According to Psychology Today, psychological hardiness refers to the coping strategies, attitudes and beliefs that help people work through the stressors of life. These traits tend to fall into three major categories: challenge, control and commitment.
Psychology Today notes that the trait of challenge refers to the ability to see stressful situations as opportunities to be challenged and rise above the given circumstances. Control refers to the perception that a person is in control of his own life and capable of overcoming challenges through his own ability. Commitment refers to a sense of having a strong purpose in life rather than merely going along with the current of what everyone else is doing. These three traits result in empowerment, positive thinking and the confidence needed to succeed.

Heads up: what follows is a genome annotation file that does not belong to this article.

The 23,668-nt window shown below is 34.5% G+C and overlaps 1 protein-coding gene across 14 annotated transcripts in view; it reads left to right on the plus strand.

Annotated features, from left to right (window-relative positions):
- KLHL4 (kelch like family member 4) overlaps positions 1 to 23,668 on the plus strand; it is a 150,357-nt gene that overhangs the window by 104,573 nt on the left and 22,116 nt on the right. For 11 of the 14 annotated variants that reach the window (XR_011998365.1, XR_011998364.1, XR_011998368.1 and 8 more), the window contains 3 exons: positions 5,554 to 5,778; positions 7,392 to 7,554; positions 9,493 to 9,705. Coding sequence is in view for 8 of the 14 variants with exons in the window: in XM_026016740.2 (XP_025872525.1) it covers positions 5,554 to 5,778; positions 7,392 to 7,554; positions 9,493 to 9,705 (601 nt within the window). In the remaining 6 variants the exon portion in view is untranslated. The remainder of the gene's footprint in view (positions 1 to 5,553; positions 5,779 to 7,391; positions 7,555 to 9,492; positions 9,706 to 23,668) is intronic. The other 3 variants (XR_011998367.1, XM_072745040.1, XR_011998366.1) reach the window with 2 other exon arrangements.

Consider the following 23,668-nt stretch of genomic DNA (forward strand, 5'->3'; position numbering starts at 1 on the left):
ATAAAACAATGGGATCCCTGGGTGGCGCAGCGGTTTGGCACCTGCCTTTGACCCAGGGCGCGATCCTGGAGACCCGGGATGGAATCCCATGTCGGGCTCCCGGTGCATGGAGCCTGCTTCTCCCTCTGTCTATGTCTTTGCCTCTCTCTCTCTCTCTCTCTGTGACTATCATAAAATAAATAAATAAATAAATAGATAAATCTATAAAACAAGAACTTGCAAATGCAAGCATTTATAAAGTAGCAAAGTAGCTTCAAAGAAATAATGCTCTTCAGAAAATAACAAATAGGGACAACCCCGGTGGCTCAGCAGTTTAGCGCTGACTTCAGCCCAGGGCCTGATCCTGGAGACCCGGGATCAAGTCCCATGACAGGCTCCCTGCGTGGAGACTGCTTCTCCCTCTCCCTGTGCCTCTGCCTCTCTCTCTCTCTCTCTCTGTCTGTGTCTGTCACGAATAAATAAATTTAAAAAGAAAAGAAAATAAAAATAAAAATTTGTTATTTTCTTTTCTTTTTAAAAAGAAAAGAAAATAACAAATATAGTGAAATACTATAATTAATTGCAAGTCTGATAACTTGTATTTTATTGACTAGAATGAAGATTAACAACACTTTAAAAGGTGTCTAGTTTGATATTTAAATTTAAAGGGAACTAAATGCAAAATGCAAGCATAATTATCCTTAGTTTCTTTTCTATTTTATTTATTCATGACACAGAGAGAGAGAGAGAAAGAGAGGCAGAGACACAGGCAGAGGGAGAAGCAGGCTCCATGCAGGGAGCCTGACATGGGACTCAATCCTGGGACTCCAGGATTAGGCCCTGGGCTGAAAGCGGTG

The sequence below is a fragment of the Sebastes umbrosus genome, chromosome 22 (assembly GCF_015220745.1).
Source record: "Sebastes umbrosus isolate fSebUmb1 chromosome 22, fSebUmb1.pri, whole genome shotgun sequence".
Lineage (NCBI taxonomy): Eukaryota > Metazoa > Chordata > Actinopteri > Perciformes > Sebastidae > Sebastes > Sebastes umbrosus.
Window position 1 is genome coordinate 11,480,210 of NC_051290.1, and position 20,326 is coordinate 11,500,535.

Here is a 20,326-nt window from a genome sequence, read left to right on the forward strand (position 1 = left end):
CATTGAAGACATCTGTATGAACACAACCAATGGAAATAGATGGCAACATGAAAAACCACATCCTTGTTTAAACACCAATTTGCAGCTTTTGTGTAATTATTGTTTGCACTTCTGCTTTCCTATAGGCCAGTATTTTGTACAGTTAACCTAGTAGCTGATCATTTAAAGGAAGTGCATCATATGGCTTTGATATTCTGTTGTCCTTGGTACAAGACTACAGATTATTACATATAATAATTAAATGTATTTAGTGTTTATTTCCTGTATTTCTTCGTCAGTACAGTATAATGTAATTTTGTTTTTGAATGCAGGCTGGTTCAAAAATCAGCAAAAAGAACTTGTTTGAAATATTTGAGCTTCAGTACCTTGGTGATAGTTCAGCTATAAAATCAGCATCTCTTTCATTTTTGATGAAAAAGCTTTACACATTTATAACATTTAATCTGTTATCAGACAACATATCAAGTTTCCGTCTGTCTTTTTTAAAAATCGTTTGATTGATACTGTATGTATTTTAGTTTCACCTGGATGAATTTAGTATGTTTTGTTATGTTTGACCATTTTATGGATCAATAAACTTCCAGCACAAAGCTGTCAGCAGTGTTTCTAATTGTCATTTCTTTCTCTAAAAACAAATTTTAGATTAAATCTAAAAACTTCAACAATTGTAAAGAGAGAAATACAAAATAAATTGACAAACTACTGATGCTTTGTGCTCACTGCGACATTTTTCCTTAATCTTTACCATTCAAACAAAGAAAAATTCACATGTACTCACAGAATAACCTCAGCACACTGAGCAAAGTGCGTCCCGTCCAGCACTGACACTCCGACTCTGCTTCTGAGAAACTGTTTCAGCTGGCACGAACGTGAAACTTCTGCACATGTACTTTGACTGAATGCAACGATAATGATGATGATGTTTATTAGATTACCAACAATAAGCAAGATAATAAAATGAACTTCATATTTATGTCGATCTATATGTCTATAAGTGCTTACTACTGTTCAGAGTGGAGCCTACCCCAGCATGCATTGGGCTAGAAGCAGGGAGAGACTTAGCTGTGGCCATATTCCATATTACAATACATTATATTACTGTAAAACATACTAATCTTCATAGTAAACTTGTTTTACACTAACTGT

Wikipedia notes that psychological hardiness was first described by Suzanne Kobasa in 1979 as a pattern of personality traits found in managers and executives who remained psychologically healthy. The traits of psychological hardiness were not found in managers and executives who succumbed to the pressures of their jobs and developed health problems.
Numerous researchers have refined the definition over the years, and psychological hardiness is now considered a reliable indicator of well-being, according to Psychology Today.